In Spain cities are at times the place of movies. Point of fact being Girona in northern Catalonia, the filming location of King’s Landing, the capital city of Westeros in The Game of Thrones.
With a rich heritage, picturesque architecture, and exciting food scene, tourist allures abound right here, among all the cities in Spain. Girona’s local cuisine is influenced by both France and Spain. The city as its own peculiar dishes and delicacies that are simply a must for visitors to sample:
Coca is the local answer to pizza; xató is a vegetable soup featuring black beans; fesols i naps is really just beans with garlic, and escalivada is a dish of deliciously roasted veggies.
But there’s more. Medieval walls and one of the continent’s best-preserved Jewish Quarters call out for tourists to take to the narrow winding streets of this city to explore.
- El Call made up the Jewish Quarter, home to the Jews of Girona between 982 and 1492. The maze of winding, narrow, cobblestoned lanes remains very much as it was more than a half a century ago. Preserved in time, the streets welcome exploration and the Jewish Museum welcomes those wanting to learn more.
- Of all the cities to visit in Spain, Girona could have been made especially for cycling enthusiasts of every riding style with its perfect roads and trails and the best cyclist amenities around. This is where pro cyclists choose to train and live in the off-season.
- The city’s most famous bridge, Pont de les Peixateries Velles or the Eiffel bridge, was built by none other than the creator of the Eiffel tower, Gustav Eiffel. It spans the Onyar River and is even older than its infamous stable mate, the Eiffel Tower!
- The Girona Cathedral provides the focal point on the skyline of Girona, sitting as it does atop a hill, this scenic spot is reachable only by climbing the many stairs. Game of Thrones enthusiasts will recognize the cathedral from Season 6.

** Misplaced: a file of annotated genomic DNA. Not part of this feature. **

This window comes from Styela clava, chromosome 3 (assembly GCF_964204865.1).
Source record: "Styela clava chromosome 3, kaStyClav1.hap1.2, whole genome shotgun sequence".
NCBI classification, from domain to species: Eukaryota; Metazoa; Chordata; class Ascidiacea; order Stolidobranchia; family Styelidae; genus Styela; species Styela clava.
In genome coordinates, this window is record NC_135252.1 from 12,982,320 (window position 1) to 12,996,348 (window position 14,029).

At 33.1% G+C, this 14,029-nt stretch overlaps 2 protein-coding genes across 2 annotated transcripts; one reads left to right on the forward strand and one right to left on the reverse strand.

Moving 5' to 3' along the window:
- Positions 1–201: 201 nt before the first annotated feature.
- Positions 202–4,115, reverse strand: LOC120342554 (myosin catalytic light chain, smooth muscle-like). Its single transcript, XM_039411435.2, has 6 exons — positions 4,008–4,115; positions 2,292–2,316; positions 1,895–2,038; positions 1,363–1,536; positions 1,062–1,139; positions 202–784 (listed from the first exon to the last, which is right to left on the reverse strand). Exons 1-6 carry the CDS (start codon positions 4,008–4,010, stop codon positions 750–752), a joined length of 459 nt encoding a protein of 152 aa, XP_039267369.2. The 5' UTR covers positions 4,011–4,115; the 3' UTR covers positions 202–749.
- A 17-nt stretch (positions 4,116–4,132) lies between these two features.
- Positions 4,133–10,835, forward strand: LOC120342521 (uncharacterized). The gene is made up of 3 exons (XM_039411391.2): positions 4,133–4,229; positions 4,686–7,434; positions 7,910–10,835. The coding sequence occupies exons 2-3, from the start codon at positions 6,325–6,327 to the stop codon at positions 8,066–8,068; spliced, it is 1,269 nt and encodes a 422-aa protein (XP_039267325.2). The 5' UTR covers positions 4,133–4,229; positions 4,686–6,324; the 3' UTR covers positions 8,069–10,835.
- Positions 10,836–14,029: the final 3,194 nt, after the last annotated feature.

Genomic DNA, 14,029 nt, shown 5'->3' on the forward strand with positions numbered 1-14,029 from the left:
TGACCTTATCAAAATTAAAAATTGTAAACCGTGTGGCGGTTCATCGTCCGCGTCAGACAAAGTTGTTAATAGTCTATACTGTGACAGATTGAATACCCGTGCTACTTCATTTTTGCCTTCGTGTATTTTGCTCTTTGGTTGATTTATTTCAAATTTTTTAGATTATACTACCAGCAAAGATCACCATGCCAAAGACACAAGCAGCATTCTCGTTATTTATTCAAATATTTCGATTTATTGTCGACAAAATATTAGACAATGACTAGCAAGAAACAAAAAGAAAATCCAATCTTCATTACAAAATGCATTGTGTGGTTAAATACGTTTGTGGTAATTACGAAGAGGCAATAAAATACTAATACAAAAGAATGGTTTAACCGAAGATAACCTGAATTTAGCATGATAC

The Andalusian city in southern Spain simply sparkles. The lush gardens of Real Alcazar are a must for those looking to stroll. Historical monuments the likes of the Cathedral of Seville and the Giralda take the visitor back to a time long past. Catch an authentic Flamenco show or make a proposal during a romantic moment sailing the Plaza de Espana.
Cuenca is a fortified medieval walled city built many moons ago by the Moors, towering still today above the magnificent countryside. It is home to Spain’s very first Gothic cathedral, and the famous casas colgadas or hanging houses.
The Cathedral of Cuenca started off as a fortress built by the Muslims, known as Conca. It is therefore not at all as Roman as its appearance might suggest! Alfonso VIII reconquered the city of Cuenca for the Christians on the 21st of September 1177. In 1183 it was established as Episcopal See. French stonemasons began construction of the cathedral in the 12th century over what had been the Arab mosque, starting in 1182 and 1189. Construction continued throughout the 13th century.
The walled city is a UNESCO World Heritage Site, one of only 16 Spanish towns/cities to be so honored. The three Hanging Houses still surviving include Las casas de los Reyes – The houses of the monarchs – and La casa de la sirena – The house of the mermaid. The colgadas hang magnanimously above the Huécar River gorge.
To be among those enjoying these and other cities to visit in Spain, check whether you need to apply for an ETIAS visa. An ETIAS application is easy to complete and paves the way to a European adventure and a visit to these and many more cities in Spain.